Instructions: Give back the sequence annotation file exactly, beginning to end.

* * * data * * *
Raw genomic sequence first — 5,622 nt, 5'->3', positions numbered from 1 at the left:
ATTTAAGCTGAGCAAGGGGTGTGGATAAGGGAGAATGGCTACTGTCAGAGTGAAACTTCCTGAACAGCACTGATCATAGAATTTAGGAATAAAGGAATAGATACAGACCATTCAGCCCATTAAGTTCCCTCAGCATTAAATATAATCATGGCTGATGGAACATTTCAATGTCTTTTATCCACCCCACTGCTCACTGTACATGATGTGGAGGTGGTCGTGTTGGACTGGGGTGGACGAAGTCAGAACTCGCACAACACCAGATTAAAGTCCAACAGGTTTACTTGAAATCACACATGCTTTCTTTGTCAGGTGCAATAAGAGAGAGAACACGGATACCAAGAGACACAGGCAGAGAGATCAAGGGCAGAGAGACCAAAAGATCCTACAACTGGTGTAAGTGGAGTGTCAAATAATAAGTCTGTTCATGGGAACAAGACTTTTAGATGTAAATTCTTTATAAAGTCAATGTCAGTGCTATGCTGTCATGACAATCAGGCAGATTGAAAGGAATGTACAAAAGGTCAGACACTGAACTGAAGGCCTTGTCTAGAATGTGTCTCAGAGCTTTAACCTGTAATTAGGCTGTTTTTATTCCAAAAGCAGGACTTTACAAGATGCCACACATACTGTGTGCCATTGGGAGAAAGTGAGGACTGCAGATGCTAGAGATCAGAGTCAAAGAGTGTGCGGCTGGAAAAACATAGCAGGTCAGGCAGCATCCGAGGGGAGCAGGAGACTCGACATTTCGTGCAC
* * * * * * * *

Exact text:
Raw genomic sequence first — 5,622 nt, 5'->3', positions numbered from 1 at the left:
ATTTAAGCTGAGCAAGGGGTGTGGATAAGGGAGAATGGCTACTGTCAGAGTGAAACTTCCTGAACAGCACTGATCATAGAATTTAGGAATAAAGGAATAGATACAGACCATTCAGCCCATTAAGTTCCCTCAGCATTAAATATAATCATGGCTGATGGAACATTTCAATGTCTTTTATCCACCCCACTGCTCACTGTACATGATGTGGAGGTGGTCGTGTTGGACTGGGGTGGACGAAGTCAGAACTCGCACAACACCAGATTAAAGTCCAACAGGTTTACTTGAAATCACACATGCTTTCTTTGTCAGGTGCAATAAGAGAGAGAACACGGATACCAAGAGACACAGGCAGAGAGATCAAGGGCAGAGAGACCAAAAGATCCTACAACTGGTGTAAGTGGAGTGTCAAATAATAAGTCTGTTCATGGGAACAAGACTTTTAGATGTAAATTCTTTATAAAGTCAATGTCAGTGCTATGCTGTCATGACAATCAGGCAGATTGAAAGGAATGTACAAAAGGTCAGACACTGAACTGAAGGCCTTGTCTAGAATGTGTCTCAGAGCTTTAACCTGTAATTAGGCTGTTTTTATTCCAAAAGCAGGACTTTACAAGATGCCACACATACTGTGTGCCATTGGGAGAAAGTGAGGACTGCAGATGCTAGAGATCAGAGTCAAAGAGTGTGCGGCTGGAAAAACATAGCAGGTCAGGCAGCATCCGAGGGGAGCAGGAGACTCGACATTTCGTGCAC